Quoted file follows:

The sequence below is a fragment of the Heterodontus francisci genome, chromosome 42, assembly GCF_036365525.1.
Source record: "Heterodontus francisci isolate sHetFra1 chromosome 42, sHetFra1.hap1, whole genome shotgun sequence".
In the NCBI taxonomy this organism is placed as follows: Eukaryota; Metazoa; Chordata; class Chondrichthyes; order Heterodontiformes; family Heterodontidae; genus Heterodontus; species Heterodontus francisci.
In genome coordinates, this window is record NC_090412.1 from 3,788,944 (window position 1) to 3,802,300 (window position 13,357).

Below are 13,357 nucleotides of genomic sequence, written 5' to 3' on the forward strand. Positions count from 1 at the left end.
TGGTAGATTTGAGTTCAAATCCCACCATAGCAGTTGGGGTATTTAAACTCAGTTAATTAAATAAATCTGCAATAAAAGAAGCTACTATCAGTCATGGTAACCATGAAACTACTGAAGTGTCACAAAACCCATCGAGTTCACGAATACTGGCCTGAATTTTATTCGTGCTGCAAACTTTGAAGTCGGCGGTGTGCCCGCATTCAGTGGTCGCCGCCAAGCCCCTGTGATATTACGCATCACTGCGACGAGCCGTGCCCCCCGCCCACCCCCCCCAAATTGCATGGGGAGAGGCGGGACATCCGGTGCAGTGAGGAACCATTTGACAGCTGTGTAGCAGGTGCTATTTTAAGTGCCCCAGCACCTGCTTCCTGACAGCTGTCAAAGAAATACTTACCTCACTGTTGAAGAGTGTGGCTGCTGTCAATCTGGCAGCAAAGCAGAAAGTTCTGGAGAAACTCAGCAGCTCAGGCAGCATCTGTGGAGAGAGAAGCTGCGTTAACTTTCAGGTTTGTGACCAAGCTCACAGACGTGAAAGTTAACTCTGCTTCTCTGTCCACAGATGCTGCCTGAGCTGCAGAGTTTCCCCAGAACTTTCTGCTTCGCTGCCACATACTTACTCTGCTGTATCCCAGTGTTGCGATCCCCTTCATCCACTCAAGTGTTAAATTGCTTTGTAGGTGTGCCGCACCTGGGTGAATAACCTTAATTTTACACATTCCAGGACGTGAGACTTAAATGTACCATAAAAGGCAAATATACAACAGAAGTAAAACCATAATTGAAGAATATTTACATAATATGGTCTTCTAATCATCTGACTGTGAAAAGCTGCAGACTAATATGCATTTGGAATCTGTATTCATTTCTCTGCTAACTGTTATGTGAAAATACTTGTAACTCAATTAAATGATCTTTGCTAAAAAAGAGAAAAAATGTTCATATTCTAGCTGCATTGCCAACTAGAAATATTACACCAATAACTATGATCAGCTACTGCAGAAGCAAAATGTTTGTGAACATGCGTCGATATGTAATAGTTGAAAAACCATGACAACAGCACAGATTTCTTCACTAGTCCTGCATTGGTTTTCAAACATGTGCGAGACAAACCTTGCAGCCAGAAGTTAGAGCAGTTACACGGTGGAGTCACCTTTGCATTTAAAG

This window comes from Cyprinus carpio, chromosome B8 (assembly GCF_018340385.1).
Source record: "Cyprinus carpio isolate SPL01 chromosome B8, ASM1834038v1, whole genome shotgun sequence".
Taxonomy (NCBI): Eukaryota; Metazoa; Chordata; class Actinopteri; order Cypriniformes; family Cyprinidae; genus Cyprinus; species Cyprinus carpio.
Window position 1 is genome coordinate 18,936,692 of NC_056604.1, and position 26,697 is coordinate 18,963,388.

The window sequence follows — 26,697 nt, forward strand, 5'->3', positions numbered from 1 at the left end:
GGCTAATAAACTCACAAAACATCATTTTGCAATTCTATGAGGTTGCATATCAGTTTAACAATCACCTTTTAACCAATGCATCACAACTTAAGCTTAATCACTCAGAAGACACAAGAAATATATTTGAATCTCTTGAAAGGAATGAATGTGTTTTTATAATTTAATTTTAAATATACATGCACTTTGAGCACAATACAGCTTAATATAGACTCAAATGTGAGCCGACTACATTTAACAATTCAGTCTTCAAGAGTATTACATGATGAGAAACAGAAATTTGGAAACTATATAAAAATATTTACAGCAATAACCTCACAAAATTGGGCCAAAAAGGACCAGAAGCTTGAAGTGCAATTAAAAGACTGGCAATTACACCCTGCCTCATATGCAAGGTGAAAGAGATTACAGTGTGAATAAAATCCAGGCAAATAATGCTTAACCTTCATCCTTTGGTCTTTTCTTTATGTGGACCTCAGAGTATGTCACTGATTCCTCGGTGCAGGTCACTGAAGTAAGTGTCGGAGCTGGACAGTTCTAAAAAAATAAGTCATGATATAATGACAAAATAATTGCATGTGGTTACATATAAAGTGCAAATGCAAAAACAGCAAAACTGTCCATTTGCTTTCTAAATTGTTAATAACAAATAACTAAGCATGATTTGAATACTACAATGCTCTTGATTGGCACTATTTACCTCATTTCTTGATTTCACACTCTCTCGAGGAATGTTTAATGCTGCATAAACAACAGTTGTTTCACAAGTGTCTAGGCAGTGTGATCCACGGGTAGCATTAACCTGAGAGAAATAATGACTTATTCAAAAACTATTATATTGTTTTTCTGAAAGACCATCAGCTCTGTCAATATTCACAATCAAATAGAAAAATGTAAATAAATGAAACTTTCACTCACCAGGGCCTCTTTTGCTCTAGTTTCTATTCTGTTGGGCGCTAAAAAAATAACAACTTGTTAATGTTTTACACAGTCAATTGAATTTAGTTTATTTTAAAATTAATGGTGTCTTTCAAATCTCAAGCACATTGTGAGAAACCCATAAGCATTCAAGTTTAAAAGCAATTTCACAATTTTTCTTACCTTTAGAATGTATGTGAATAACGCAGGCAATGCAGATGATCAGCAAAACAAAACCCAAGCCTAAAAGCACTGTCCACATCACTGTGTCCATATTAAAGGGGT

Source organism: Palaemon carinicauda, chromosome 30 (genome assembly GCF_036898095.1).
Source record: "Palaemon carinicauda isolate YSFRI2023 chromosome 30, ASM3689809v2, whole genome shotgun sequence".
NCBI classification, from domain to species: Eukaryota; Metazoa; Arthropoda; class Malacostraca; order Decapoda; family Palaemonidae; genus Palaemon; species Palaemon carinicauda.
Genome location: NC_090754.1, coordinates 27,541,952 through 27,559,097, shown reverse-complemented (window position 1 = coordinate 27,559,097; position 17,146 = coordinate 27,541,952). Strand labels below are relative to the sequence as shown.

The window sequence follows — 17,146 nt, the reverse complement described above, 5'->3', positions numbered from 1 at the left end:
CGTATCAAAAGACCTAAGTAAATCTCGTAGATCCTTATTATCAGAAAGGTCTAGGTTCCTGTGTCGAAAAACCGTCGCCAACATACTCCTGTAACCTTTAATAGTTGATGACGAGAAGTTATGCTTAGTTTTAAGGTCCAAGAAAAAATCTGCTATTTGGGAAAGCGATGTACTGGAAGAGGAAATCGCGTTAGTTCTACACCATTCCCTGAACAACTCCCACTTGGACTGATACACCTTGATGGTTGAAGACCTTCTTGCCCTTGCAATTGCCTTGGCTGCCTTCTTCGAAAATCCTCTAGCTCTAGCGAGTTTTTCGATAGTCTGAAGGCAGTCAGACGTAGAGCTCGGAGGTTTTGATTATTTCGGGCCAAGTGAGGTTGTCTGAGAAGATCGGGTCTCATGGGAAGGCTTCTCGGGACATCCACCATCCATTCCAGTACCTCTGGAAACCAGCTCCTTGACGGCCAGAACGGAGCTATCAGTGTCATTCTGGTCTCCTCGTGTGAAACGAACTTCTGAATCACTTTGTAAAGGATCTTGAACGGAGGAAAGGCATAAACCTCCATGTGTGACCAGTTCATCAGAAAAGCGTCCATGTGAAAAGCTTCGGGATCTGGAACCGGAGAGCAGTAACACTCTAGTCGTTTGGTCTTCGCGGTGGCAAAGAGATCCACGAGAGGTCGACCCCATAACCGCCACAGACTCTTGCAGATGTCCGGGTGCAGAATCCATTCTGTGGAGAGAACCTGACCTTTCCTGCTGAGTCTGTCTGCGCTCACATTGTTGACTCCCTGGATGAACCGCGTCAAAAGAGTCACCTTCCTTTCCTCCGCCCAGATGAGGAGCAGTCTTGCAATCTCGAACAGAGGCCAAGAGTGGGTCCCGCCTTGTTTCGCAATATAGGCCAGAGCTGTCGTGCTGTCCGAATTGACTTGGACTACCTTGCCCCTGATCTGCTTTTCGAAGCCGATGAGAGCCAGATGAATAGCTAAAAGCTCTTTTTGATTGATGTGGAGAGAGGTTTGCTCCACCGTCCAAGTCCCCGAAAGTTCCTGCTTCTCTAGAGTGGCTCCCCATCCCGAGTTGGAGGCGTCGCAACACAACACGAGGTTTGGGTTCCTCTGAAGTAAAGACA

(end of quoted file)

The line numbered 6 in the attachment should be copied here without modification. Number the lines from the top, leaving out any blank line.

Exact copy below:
TGGTAGATTTGAGTTCAAATCCCACCATAGCAGTTGGGGTATTTAAACTCAGTTAATTAAATAAATCTGCAATAAAAGAAGCTACTATCAGTCATGGTAACCATGAAACTACTGAAGTGTCACAAAACCCATCGAGTTCACGAATACTGGCCTGAATTTTATTCGTGCTGCAAACTTTGAAGTCGGCGGTGTGCCCGCATTCAGTGGTCGCCGCCAAGCCCCTGTGATATTACGCATCACTGCGACGAGCCGTGCCCCCCGCCCACCCCCCCCAAATTGCATGGGGAGAGGCGGGACATCCGGTGCAGTGAGGAACCATTTGACAGCTGTGTAGCAGGTGCTATTTTAAGTGCCCCAGCACCTGCTTCCTGACAGCTGTCAAAGAAATACTTACCTCACTGTTGAAGAGTGTGGCTGCTGTCAATCTGGCAGCAAAGCAGAAAGTTCTGGAGAAACTCAGCAGCTCAGGCAGCATCTGTGGAGAGAGAAGCTGCGTTAACTTTCAGGTTTGTGACCAAGCTCACAGACGTGAAAGTTAACTCTGCTTCTCTGTCCACAGATGCTGCCTGAGCTGCAGAGTTTCCCCAGAACTTTCTGCTTCGCTGCCACATACTTACTCTGCTGTATCCCAGTGTTGCGATCCCCTTCATCCACTCAAGTGTTAAATTGCTTTGTAGGTGTGCCGCACCTGGGTGAATAACCTTAATTTTACACATTCCAGGACGTGAGACTTAAATGTACCATAAAAGGCAAATATACAACAGAAGTAAAACCATAATTGAAGAATATTTACATAATATGGTCTTCTAATCATCTGACTGTGAAAAGCTGCAGACTAATATGCATTTGGAATCTGTATTCATTTCTCTGCTAACTGTTATGTGAAAATACTTGTAACTCAATTAAATGATCTTTGCTAAAAAAGAGAAAAAATGTTCATATTCTAGCTGCATTGCCAACTAGAAATATTACACCAATAACTATGATCAGCTACTGCAGAAGCAAAATGTTTGTGAACATGCGTCGATATGTAATAGTTGAAAAACCATGACAACAGCACAGATTTCTTCACTAGTCCTGCATTGGTTTTCAAACATGTGCGAGACAAACCTTGCAGCCAGAAGTTAGAGCAGTTACACGGTGGAGTCACCTTTGCATTTAAAG